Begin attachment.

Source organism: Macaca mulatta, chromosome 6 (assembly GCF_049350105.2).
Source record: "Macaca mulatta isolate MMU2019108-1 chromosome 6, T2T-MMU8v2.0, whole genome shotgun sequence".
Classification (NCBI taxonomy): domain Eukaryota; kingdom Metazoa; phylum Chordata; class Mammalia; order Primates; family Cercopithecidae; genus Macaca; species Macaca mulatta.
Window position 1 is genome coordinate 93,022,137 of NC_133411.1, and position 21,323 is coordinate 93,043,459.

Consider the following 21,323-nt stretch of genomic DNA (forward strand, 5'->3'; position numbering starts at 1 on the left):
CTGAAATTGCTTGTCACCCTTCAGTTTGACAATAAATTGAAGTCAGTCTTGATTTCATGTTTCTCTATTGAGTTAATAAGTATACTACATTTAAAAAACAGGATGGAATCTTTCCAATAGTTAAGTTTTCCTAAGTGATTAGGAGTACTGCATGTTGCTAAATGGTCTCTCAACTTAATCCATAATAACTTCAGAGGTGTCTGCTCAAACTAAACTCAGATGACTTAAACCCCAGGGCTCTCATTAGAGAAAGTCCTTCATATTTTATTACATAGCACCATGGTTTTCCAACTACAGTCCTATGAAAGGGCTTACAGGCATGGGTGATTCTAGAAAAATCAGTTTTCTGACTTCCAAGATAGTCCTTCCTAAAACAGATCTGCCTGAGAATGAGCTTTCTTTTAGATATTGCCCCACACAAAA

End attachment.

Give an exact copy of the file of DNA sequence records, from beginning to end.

Source organism: Macaca mulatta, chromosome 6 (assembly GCF_049350105.2).
Source record: "Macaca mulatta isolate MMU2019108-1 chromosome 6, T2T-MMU8v2.0, whole genome shotgun sequence".
Classification (NCBI taxonomy): domain Eukaryota; kingdom Metazoa; phylum Chordata; class Mammalia; order Primates; family Cercopithecidae; genus Macaca; species Macaca mulatta.
Window position 1 is genome coordinate 93,022,137 of NC_133411.1, and position 21,323 is coordinate 93,043,459.

Consider the following 21,323-nt stretch of genomic DNA (forward strand, 5'->3'; position numbering starts at 1 on the left):
CTGAAATTGCTTGTCACCCTTCAGTTTGACAATAAATTGAAGTCAGTCTTGATTTCATGTTTCTCTATTGAGTTAATAAGTATACTACATTTAAAAAACAGGATGGAATCTTTCCAATAGTTAAGTTTTCCTAAGTGATTAGGAGTACTGCATGTTGCTAAATGGTCTCTCAACTTAATCCATAATAACTTCAGAGGTGTCTGCTCAAACTAAACTCAGATGACTTAAACCCCAGGGCTCTCATTAGAGAAAGTCCTTCATATTTTATTACATAGCACCATGGTTTTCCAACTACAGTCCTATGAAAGGGCTTACAGGCATGGGTGATTCTAGAAAAATCAGTTTTCTGACTTCCAAGATAGTCCTTCCTAAAACAGATCTGCCTGAGAATGAGCTTTCTTTTAGATATTGCCCCACACAAAA